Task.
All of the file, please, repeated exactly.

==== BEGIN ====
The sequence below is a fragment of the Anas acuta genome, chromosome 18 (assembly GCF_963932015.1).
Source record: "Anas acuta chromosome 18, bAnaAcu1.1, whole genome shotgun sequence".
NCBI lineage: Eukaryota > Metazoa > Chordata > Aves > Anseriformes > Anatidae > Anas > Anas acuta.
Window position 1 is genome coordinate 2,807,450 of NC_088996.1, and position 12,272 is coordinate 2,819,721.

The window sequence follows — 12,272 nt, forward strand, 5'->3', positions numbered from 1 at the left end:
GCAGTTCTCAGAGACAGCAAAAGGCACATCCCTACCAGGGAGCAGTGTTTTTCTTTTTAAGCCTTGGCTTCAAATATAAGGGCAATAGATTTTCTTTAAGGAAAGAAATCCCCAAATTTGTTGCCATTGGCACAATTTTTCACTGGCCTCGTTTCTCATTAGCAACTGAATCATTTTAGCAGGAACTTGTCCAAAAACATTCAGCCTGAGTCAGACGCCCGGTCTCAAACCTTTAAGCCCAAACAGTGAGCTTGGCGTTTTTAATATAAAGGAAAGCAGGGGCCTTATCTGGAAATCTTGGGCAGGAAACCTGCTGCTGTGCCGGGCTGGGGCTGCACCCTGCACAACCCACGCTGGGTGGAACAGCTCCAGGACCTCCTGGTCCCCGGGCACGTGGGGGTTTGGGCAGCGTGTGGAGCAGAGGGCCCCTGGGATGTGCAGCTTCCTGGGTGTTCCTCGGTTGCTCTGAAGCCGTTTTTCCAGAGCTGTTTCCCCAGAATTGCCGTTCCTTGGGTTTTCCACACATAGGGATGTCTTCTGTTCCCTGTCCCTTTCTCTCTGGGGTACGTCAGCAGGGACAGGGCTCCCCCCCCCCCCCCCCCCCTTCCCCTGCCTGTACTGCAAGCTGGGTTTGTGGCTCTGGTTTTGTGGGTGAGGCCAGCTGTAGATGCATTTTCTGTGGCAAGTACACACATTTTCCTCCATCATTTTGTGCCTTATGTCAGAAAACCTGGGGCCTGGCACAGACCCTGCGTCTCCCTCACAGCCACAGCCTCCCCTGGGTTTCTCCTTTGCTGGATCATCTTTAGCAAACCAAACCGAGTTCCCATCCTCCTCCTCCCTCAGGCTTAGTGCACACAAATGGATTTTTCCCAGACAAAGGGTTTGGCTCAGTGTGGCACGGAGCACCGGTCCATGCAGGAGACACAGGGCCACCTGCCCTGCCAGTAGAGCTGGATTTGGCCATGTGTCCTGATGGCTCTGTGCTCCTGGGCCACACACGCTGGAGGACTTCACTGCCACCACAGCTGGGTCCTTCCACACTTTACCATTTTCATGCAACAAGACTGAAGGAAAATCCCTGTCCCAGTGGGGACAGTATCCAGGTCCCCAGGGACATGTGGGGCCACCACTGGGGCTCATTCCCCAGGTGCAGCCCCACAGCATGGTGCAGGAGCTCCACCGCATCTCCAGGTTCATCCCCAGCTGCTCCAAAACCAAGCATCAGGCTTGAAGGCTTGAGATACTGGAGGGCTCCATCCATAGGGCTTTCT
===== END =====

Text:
The sequence below is a fragment of the Anas acuta genome, chromosome 18 (assembly GCF_963932015.1).
Source record: "Anas acuta chromosome 18, bAnaAcu1.1, whole genome shotgun sequence".
NCBI lineage: Eukaryota > Metazoa > Chordata > Aves > Anseriformes > Anatidae > Anas > Anas acuta.
Window position 1 is genome coordinate 2,807,450 of NC_088996.1, and position 12,272 is coordinate 2,819,721.

The window sequence follows — 12,272 nt, forward strand, 5'->3', positions numbered from 1 at the left end:
GCAGTTCTCAGAGACAGCAAAAGGCACATCCCTACCAGGGAGCAGTGTTTTTCTTTTTAAGCCTTGGCTTCAAATATAAGGGCAATAGATTTTCTTTAAGGAAAGAAATCCCCAAATTTGTTGCCATTGGCACAATTTTTCACTGGCCTCGTTTCTCATTAGCAACTGAATCATTTTAGCAGGAACTTGTCCAAAAACATTCAGCCTGAGTCAGACGCCCGGTCTCAAACCTTTAAGCCCAAACAGTGAGCTTGGCGTTTTTAATATAAAGGAAAGCAGGGGCCTTATCTGGAAATCTTGGGCAGGAAACCTGCTGCTGTGCCGGGCTGGGGCTGCACCCTGCACAACCCACGCTGGGTGGAACAGCTCCAGGACCTCCTGGTCCCCGGGCACGTGGGGGTTTGGGCAGCGTGTGGAGCAGAGGGCCCCTGGGATGTGCAGCTTCCTGGGTGTTCCTCGGTTGCTCTGAAGCCGTTTTTCCAGAGCTGTTTCCCCAGAATTGCCGTTCCTTGGGTTTTCCACACATAGGGATGTCTTCTGTTCCCTGTCCCTTTCTCTCTGGGGTACGTCAGCAGGGACAGGGCTCCCCCCCCCCCCCCCCCCCTTCCCCTGCCTGTACTGCAAGCTGGGTTTGTGGCTCTGGTTTTGTGGGTGAGGCCAGCTGTAGATGCATTTTCTGTGGCAAGTACACACATTTTCCTCCATCATTTTGTGCCTTATGTCAGAAAACCTGGGGCCTGGCACAGACCCTGCGTCTCCCTCACAGCCACAGCCTCCCCTGGGTTTCTCCTTTGCTGGATCATCTTTAGCAAACCAAACCGAGTTCCCATCCTCCTCCTCCCTCAGGCTTAGTGCACACAAATGGATTTTTCCCAGACAAAGGGTTTGGCTCAGTGTGGCACGGAGCACCGGTCCATGCAGGAGACACAGGGCCACCTGCCCTGCCAGTAGAGCTGGATTTGGCCATGTGTCCTGATGGCTCTGTGCTCCTGGGCCACACACGCTGGAGGACTTCACTGCCACCACAGCTGGGTCCTTCCACACTTTACCATTTTCATGCAACAAGACTGAAGGAAAATCCCTGTCCCAGTGGGGACAGTATCCAGGTCCCCAGGGACATGTGGGGCCACCACTGGGGCTCATTCCCCAGGTGCAGCCCCACAGCATGGTGCAGGAGCTCCACCGCATCTCCAGGTTCATCCCCAGCTGCTCCAAAACCAAGCATCAGGCTTGAAGGCTTGAGATACTGGAGGGCTCCATCCATAGGGCTTTCT